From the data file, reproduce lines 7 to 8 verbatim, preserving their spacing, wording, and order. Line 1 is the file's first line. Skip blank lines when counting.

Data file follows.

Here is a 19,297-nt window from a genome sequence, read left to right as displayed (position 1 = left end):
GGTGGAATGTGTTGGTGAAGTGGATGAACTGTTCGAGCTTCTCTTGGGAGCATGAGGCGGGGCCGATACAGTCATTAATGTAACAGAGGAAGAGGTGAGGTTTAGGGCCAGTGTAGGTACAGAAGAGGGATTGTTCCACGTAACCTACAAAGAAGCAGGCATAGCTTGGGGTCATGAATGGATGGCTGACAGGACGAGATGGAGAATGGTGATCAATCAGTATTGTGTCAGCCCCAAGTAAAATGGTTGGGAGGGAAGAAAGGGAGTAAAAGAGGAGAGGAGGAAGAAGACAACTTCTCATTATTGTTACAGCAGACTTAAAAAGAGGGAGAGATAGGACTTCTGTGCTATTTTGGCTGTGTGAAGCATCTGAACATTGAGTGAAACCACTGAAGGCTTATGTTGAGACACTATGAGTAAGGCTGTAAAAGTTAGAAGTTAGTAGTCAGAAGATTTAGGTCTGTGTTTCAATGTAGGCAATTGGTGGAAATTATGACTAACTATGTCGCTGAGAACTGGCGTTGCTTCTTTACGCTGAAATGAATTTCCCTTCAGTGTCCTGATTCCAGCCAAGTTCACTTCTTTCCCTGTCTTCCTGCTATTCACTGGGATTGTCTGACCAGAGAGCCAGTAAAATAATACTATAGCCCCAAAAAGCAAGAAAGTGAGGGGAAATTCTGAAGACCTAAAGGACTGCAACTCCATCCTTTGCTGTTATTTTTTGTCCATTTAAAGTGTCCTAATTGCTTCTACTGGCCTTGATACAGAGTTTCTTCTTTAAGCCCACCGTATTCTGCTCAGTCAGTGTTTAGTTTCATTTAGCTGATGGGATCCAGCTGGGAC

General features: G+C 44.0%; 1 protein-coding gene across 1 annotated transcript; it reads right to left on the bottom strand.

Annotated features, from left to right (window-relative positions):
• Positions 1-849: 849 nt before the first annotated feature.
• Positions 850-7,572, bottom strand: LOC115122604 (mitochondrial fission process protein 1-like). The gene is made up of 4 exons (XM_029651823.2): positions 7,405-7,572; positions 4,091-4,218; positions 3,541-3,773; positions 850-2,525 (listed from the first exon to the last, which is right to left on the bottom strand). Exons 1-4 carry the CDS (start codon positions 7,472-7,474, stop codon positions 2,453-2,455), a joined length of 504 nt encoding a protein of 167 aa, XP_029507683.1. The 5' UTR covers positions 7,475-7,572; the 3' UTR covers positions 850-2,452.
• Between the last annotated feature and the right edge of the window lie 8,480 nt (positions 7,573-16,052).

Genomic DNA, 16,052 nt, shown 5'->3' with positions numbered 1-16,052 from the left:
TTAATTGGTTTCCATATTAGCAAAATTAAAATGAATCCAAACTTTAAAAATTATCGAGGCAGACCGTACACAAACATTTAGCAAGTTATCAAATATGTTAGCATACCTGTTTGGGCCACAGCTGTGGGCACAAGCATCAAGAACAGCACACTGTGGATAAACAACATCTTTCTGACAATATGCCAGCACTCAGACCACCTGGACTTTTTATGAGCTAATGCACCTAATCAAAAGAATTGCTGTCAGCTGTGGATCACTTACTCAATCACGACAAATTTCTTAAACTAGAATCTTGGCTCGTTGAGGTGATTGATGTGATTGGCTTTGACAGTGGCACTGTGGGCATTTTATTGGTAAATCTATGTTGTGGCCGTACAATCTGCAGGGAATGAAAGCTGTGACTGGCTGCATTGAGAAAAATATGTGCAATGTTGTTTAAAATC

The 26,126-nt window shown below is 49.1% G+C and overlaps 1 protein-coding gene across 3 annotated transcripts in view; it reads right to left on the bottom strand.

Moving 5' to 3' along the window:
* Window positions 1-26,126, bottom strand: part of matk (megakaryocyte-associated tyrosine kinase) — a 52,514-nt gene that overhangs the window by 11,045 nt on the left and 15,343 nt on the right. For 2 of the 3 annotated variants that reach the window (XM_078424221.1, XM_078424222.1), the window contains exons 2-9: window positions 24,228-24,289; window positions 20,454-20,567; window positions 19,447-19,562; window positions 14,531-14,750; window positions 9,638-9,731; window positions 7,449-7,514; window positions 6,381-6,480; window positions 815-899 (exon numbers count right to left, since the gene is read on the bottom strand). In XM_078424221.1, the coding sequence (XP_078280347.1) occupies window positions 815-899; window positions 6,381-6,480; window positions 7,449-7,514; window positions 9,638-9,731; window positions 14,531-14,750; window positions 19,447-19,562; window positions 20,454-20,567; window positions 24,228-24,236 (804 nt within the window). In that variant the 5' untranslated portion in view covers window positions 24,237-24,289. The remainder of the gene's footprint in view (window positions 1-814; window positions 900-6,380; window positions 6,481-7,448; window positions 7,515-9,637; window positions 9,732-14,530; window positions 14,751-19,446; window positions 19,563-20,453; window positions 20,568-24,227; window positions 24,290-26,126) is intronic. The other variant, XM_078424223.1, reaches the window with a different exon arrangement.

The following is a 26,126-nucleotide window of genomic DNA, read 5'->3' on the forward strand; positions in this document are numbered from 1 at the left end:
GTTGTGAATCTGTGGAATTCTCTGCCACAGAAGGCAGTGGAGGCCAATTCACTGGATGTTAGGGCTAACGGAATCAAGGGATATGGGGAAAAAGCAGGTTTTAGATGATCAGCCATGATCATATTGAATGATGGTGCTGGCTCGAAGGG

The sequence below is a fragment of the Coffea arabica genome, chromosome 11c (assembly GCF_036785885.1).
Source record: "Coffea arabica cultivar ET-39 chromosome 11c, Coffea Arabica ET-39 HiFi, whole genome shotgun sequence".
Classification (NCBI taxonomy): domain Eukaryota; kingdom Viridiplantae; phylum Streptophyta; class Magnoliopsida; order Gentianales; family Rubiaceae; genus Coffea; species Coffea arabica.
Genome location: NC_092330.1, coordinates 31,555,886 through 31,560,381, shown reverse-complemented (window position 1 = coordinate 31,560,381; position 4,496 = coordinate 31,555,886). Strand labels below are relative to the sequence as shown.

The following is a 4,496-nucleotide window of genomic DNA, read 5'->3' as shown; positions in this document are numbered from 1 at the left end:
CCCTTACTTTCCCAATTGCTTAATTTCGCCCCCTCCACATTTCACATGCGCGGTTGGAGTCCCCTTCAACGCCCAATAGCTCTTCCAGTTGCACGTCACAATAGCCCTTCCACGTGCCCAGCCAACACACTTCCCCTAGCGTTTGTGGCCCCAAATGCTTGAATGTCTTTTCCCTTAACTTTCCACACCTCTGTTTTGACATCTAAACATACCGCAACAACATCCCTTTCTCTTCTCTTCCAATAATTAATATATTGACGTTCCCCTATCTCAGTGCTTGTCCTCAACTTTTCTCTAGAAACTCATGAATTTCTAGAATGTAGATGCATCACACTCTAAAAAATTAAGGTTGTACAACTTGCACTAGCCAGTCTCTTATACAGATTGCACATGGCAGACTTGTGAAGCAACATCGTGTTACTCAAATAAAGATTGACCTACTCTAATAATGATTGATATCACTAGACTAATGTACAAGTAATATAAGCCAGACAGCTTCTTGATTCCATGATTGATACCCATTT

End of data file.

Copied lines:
• Between the last annotated feature and the right edge of the window lie 8,480 nt (positions 7,573-16,052).

Genomic DNA, 16,052 nt, shown 5'->3' with positions numbered 1-16,052 from the left: